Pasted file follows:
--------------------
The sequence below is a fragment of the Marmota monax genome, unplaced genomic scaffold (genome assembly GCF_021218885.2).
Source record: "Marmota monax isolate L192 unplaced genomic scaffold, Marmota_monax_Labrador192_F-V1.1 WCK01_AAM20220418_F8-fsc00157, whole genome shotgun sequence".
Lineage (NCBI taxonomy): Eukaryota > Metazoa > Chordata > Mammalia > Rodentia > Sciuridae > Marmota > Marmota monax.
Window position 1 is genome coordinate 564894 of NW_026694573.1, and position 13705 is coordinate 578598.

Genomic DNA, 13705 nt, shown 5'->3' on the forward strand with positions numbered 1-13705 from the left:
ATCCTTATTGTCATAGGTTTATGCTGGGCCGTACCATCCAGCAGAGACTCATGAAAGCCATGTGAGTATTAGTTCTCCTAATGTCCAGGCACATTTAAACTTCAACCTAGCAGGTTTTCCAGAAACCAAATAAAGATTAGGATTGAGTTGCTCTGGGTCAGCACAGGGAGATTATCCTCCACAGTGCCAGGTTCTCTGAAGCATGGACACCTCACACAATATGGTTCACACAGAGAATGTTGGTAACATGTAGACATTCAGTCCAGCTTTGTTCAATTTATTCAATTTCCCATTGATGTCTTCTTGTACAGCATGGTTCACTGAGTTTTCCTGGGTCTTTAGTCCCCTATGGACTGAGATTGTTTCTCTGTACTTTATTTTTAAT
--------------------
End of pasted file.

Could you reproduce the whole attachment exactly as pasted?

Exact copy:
The sequence below is a fragment of the Marmota monax genome, unplaced genomic scaffold (genome assembly GCF_021218885.2).
Source record: "Marmota monax isolate L192 unplaced genomic scaffold, Marmota_monax_Labrador192_F-V1.1 WCK01_AAM20220418_F8-fsc00157, whole genome shotgun sequence".
Lineage (NCBI taxonomy): Eukaryota > Metazoa > Chordata > Mammalia > Rodentia > Sciuridae > Marmota > Marmota monax.
Window position 1 is genome coordinate 564894 of NW_026694573.1, and position 13705 is coordinate 578598.

Genomic DNA, 13705 nt, shown 5'->3' on the forward strand with positions numbered 1-13705 from the left:
ATCCTTATTGTCATAGGTTTATGCTGGGCCGTACCATCCAGCAGAGACTCATGAAAGCCATGTGAGTATTAGTTCTCCTAATGTCCAGGCACATTTAAACTTCAACCTAGCAGGTTTTCCAGAAACCAAATAAAGATTAGGATTGAGTTGCTCTGGGTCAGCACAGGGAGATTATCCTCCACAGTGCCAGGTTCTCTGAAGCATGGACACCTCACACAATATGGTTCACACAGAGAATGTTGGTAACATGTAGACATTCAGTCCAGCTTTGTTCAATTTATTCAATTTCCCATTGATGTCTTCTTGTACAGCATGGTTCACTGAGTTTTCCTGGGTCTTTAGTCCCCTATGGACTGAGATTGTTTCTCTGTACTTTATTTTTAAT